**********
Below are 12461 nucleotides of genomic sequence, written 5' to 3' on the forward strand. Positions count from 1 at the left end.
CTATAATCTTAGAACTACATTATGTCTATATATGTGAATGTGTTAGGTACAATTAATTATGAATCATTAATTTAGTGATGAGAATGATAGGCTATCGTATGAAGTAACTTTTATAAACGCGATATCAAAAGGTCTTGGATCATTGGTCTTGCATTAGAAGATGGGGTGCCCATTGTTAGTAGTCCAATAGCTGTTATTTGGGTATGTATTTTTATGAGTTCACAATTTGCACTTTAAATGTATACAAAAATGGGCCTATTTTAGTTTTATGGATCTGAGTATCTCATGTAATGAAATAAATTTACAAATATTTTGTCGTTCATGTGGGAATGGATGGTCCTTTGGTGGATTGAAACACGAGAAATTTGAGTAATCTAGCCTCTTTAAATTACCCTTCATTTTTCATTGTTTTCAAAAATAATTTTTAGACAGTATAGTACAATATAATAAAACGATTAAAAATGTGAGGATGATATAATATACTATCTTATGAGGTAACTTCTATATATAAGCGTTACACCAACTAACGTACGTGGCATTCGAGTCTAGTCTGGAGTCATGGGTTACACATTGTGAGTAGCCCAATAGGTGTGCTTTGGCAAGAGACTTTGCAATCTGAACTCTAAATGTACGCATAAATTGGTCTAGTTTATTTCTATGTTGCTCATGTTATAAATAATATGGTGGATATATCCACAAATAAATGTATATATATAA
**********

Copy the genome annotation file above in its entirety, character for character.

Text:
Below are 12461 nucleotides of genomic sequence, written 5' to 3' on the forward strand. Positions count from 1 at the left end.
CTATAATCTTAGAACTACATTATGTCTATATATGTGAATGTGTTAGGTACAATTAATTATGAATCATTAATTTAGTGATGAGAATGATAGGCTATCGTATGAAGTAACTTTTATAAACGCGATATCAAAAGGTCTTGGATCATTGGTCTTGCATTAGAAGATGGGGTGCCCATTGTTAGTAGTCCAATAGCTGTTATTTGGGTATGTATTTTTATGAGTTCACAATTTGCACTTTAAATGTATACAAAAATGGGCCTATTTTAGTTTTATGGATCTGAGTATCTCATGTAATGAAATAAATTTACAAATATTTTGTCGTTCATGTGGGAATGGATGGTCCTTTGGTGGATTGAAACACGAGAAATTTGAGTAATCTAGCCTCTTTAAATTACCCTTCATTTTTCATTGTTTTCAAAAATAATTTTTAGACAGTATAGTACAATATAATAAAACGATTAAAAATGTGAGGATGATATAATATACTATCTTATGAGGTAACTTCTATATATAAGCGTTACACCAACTAACGTACGTGGCATTCGAGTCTAGTCTGGAGTCATGGGTTACACATTGTGAGTAGCCCAATAGGTGTGCTTTGGCAAGAGACTTTGCAATCTGAACTCTAAATGTACGCATAAATTGGTCTAGTTTATTTCTATGTTGCTCATGTTATAAATAATATGGTGGATATATCCACAAATAAATGTATATATATAA